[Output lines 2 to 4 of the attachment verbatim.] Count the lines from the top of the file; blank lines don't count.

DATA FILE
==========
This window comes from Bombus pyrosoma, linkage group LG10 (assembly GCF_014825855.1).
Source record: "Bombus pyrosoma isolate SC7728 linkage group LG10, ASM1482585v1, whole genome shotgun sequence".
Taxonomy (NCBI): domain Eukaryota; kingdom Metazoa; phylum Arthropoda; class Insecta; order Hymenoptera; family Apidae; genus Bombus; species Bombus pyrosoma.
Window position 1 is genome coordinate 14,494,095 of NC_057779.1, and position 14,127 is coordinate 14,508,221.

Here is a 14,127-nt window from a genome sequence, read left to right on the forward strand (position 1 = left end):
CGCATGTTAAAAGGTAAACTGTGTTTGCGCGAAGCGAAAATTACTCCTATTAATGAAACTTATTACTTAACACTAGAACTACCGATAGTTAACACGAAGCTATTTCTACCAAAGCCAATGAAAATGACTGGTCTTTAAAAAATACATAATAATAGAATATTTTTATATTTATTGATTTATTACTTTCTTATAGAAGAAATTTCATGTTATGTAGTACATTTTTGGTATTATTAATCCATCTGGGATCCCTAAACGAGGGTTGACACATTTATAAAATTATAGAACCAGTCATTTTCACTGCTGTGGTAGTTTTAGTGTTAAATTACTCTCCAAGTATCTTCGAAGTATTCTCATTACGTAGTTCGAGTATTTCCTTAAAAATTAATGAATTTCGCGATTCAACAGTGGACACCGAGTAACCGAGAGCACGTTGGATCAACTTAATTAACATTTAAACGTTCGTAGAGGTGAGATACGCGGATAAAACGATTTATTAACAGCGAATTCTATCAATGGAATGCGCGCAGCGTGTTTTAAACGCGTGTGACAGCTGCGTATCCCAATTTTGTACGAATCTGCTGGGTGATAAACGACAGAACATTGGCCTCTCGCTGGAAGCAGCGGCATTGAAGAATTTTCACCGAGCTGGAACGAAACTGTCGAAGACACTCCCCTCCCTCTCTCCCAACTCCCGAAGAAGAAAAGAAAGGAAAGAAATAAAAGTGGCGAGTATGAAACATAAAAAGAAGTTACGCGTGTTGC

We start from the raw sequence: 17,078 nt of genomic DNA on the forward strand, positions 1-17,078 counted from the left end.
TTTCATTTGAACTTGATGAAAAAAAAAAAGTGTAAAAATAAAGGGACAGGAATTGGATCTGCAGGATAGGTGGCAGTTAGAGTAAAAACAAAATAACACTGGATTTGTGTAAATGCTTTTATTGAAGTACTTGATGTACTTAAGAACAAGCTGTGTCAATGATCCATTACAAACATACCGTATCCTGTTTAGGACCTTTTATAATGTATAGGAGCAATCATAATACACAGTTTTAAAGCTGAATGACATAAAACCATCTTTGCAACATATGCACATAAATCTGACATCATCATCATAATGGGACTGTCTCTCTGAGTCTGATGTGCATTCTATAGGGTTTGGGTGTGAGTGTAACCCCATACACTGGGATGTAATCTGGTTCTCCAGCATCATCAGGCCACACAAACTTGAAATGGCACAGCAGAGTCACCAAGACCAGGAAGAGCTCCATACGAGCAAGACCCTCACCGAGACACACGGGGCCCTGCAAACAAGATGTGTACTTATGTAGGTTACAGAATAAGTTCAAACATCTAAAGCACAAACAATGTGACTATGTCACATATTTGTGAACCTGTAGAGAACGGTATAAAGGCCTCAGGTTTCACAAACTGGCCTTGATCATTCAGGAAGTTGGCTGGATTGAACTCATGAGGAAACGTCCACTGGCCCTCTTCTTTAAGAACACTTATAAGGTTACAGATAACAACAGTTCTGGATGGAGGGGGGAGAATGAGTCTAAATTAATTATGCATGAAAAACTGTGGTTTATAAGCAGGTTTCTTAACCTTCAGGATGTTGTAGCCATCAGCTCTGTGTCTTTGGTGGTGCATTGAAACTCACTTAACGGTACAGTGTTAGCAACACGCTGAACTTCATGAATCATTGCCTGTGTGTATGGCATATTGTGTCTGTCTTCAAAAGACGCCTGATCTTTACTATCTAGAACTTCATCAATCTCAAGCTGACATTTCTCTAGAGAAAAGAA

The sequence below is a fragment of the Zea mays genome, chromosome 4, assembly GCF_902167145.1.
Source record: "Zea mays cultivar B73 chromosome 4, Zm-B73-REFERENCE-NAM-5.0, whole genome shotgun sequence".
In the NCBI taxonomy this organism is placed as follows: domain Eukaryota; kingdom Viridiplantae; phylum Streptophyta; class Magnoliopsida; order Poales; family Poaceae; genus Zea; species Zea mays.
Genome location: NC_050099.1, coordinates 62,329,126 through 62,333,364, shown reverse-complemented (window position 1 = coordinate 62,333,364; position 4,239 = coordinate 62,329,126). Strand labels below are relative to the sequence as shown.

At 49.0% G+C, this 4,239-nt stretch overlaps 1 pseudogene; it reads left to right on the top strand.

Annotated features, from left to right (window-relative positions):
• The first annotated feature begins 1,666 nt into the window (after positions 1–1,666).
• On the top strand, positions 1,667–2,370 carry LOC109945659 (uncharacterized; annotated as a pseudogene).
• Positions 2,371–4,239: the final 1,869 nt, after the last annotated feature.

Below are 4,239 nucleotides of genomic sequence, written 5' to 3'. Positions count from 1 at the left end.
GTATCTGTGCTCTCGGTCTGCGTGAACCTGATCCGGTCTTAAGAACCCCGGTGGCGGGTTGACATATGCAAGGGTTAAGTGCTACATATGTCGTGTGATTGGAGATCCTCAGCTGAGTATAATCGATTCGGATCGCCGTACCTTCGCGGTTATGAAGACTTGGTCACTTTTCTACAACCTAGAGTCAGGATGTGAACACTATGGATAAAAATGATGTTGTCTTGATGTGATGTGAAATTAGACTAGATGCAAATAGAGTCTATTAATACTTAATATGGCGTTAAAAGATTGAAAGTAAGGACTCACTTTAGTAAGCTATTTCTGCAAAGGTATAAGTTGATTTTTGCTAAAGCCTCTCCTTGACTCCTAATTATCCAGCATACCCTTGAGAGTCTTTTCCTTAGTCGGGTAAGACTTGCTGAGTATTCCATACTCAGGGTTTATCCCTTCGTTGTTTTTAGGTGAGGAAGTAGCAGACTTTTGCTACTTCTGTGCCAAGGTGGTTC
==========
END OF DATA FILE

Source record: "Bombus pyrosoma isolate SC7728 linkage group LG10, ASM1482585v1, whole genome shotgun sequence".
Taxonomy (NCBI): domain Eukaryota; kingdom Metazoa; phylum Arthropoda; class Insecta; order Hymenoptera; family Apidae; genus Bombus; species Bombus pyrosoma.
Window position 1 is genome coordinate 14,494,095 of NC_057779.1, and position 14,127 is coordinate 14,508,221.